Friday, January 29, 2010 0 comments

Book Review: Times Past in Korea

Title: Times Past in Korea
Author: Martin Uden 
Paperback: 371 pages
Publisher: Routledge (2009)
ISBN-13: 9780415548809

This collection of old clippings, articles, travel journals, personal correspondence and the like compose the rather thick 371 page book Times Past in Korea. What should make anyone pick up this book compiled by the British Ambassador to Korea is largely up to the reader and his or her goal. If it is one's goal to get a frank look into what foreigners were commenting on over a hundred years ago then this book is most certainly for you.

The collection is laid out like an old travelogue. Although the source materials are taken from the 1600s to almost the 1920s, the book is organized by day and month, not by year. For example, the book starts in January 1895 and then jumps to 1904, 1884, 1930 and so on. While the author explains that it is understandably impossible to lay out a perfectly balanced "one entry per day of the day" format, this does become a bit confusing as one paragraph mentions the Japanese colonial minister visiting and the next paragraph is describing a bunch of Dutchmen stranded in the Hermit Kingdom without a regard to any colonial power whatsoever. If you are familiar with your Korean history and are able to mentally switch between periods, it's not a problem. However, for the uninitiated, it's likely enough to drive you crazy.

As clearly stated, the book is not an interpretative study by any means. It's simply a collection of hard-to-find mentions of Korea from the author's extensive personal collection. Knowing this ahead of time, I was pleasantly surprised to find foreigners being just as idiotic a hundred years ago as some are today. To their credit and to balance out some of the more crude statements of ethnic superiority, there are a surprisingly large amount of modern parallels still valid today. It's almost shocking to find so many things have not changed, at least on the surface.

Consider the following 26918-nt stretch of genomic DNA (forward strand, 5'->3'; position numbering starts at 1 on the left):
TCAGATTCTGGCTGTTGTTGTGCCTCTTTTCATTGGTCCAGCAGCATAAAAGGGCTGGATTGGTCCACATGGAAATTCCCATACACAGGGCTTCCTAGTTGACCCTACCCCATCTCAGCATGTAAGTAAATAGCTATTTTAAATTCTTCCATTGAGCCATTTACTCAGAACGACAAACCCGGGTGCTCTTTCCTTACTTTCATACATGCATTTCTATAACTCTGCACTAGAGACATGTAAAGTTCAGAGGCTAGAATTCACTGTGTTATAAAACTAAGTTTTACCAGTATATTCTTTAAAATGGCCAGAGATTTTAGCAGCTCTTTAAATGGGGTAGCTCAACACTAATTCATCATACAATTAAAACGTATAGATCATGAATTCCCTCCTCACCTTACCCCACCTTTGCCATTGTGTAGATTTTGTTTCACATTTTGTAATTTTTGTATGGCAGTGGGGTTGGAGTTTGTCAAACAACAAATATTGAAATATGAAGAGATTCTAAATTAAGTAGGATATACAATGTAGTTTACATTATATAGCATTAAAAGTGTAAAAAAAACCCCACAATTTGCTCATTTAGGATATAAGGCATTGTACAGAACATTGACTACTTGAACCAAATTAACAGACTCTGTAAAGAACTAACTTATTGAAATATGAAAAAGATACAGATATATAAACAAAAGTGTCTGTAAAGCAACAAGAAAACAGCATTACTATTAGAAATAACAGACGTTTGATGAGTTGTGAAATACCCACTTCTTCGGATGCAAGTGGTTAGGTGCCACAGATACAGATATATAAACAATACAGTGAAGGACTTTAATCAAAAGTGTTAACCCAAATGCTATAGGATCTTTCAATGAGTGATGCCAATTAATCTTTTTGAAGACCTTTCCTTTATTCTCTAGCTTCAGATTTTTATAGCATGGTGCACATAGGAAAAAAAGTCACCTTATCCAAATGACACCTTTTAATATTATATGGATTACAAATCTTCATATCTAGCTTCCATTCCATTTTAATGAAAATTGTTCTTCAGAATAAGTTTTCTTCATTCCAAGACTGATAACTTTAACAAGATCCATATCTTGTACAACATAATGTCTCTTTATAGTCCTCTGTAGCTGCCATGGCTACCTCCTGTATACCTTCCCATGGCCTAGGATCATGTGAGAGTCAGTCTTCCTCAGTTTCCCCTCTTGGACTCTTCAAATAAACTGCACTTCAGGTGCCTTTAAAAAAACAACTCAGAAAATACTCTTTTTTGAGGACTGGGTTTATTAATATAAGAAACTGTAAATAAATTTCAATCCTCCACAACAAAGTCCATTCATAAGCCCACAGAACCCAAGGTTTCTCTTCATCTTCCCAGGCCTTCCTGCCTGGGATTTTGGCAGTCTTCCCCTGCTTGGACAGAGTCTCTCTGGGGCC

All in all, this book is a great addition to any Korean history book collection, if that's what you're doing - collecting. It's a bit pricey and even harder to find outside of Korea. The original publishing date is back in 2003 which might account for how hard it is to find, but even when found, roughly fifty American dollars is a lot to throw down for a glorified snapshot largely devoid of photographs and character. However, I must be honest and say that I thoroughly enjoyed reading what missionaries, diplomats, adventurous vacationers and other passerbys had to say about Korea a hundred years.

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This month, I had the privilege to attend an open lecture hosted by the Royal Asiatic Society and led by Martin Uden about his book. The ambassador was gracious enough to entertain a few questions including mine about the curious layout of the book. He talked a bit about the book and showed some of the more interesting and photographically appealing excerpts. A stand up guy all around.